Portman Says No To Presidential Run

Senator Rob Portman says he’s not running for President:

Sen. Rob Portman (R-Ohio) says he is not running for president in 2016, ending speculation around the centrist Ohio senator.

“I don’t think I can run for president and be an effective senator at the same time,” he said in a statement late Monday night, announcing that he will be seeking reelection to the Senate in 2016.

Portman was mentioned as a GOP vice presidential pick in 2012 and comes from the crucial swing state of Ohio. He said that he hoped to make progress in the Senate on issues like tax reform, increasing exports and energy production.

Portman also served as director of the Office of Management and Budget under President George W. Bush.

Portman supports gay marriage, a stance that could have been a point of contention in a Republican presidential primary.

“It really wasn’t a factor,” he told The Associated Press Monday night. “Some people say it would have hurt me. Some people say it would have helped me. The country is obviously moving on that issue.

Instead, Portman will run for re-election in Ohio, which could be a difficult task in a Presidential year but most assuredly an easier one than running for President. Alternatively, of course, we could see another candidate from Ohio emerge in the form of recently re-elected Governor John Kaisch. Additionally, assuming the nominee is someone other than Kaisch Portman’s name is likely to be on the short list for Vice-President just as it apparently was in 2012.

FILED UNDER: Campaign 2016, Quick Takes, US Politics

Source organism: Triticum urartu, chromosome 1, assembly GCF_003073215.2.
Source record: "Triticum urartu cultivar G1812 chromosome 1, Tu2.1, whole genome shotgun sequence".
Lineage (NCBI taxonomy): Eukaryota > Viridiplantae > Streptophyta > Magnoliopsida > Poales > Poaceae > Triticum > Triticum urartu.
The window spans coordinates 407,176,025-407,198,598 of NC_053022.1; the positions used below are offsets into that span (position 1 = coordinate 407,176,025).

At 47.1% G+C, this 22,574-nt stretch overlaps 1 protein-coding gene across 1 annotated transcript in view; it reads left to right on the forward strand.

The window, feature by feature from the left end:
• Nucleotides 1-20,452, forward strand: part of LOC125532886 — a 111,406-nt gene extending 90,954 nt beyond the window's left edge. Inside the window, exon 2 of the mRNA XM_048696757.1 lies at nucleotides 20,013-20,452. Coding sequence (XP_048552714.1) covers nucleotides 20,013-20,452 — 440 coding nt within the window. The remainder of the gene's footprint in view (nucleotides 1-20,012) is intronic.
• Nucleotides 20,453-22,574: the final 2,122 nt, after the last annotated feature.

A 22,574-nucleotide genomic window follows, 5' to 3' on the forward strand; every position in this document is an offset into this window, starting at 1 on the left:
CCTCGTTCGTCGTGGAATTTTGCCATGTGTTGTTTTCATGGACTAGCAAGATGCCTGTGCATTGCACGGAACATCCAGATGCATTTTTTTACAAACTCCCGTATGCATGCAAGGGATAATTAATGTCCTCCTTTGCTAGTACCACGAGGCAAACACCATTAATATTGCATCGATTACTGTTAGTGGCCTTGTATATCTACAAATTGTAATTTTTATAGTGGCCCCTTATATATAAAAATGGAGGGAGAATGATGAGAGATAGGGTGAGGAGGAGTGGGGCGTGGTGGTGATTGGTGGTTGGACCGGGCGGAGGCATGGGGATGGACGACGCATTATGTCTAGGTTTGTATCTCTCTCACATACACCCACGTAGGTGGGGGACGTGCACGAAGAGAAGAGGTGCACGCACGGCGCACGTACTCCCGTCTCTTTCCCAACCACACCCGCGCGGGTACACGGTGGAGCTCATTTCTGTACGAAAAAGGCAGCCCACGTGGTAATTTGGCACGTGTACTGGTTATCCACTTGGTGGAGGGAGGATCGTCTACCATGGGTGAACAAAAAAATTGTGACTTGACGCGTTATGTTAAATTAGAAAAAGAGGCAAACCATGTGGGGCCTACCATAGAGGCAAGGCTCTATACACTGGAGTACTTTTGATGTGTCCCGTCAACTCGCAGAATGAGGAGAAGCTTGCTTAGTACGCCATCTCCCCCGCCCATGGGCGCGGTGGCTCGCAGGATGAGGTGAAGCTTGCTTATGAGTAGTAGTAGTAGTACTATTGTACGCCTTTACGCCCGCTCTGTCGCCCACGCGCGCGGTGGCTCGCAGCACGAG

Doug Mataconis
About Doug Mataconis
Doug holds a B.A. in Political Science from Rutgers University and J.D. from George Mason University School of Law. He joined the staff of OTB in May 2010 and contributed a staggering 16,483 posts before his retirement in January 2020.

Comments

  1. gVOR08 says:

    Sensible decision. As I’ve mentioned, Portman is my Senator, was my Representative, and I’m barely aware of the dweeb’s existence.

    The quote mentions Portman’s support for gay marriage without context, leaving the reader to assume it’s some principled stand. He was against it until his kid came out.

  2. James Pearce says:

    “I don’t think I can run for president and be an effective senator at the same time.”

    Rand Paul has a different take….

  3. CSK says:

    @gVOR08:

    Sometimes that’s what it takes to make it real.

  4. ernieyeball says:

    The link to this Portman item shows a link to Dandy Randy Paul stating he will run for reelection as Kentucky junior Senator to DC.
    http://thehill.com/blogs/ballot-box/225683-paul-announces-senate-reelection-bid

    “I ran for office because, like many Kentuckians, I was alarmed at the problems facing our country:..”

    He also “ran” for office so he would be in shape to bolt from Dreamers after choking on his hamburger last summer in Iowa at Representative Steve Kings event.
    http://www.salon.com/2014/08/05/watch_steve_king_debate_a_dreamer_as_rand_paul_flees/

  5. Gavrilo says:

    @gVOR08:

    The quote mentions Portman’s support for gay marriage without context, leaving the reader to assume it’s some principled stand. He was against it until his kid came out.

    As opposed to most Democrats (like President Obama) who were against it until it became politically advantageous to not be against it. Highly principled!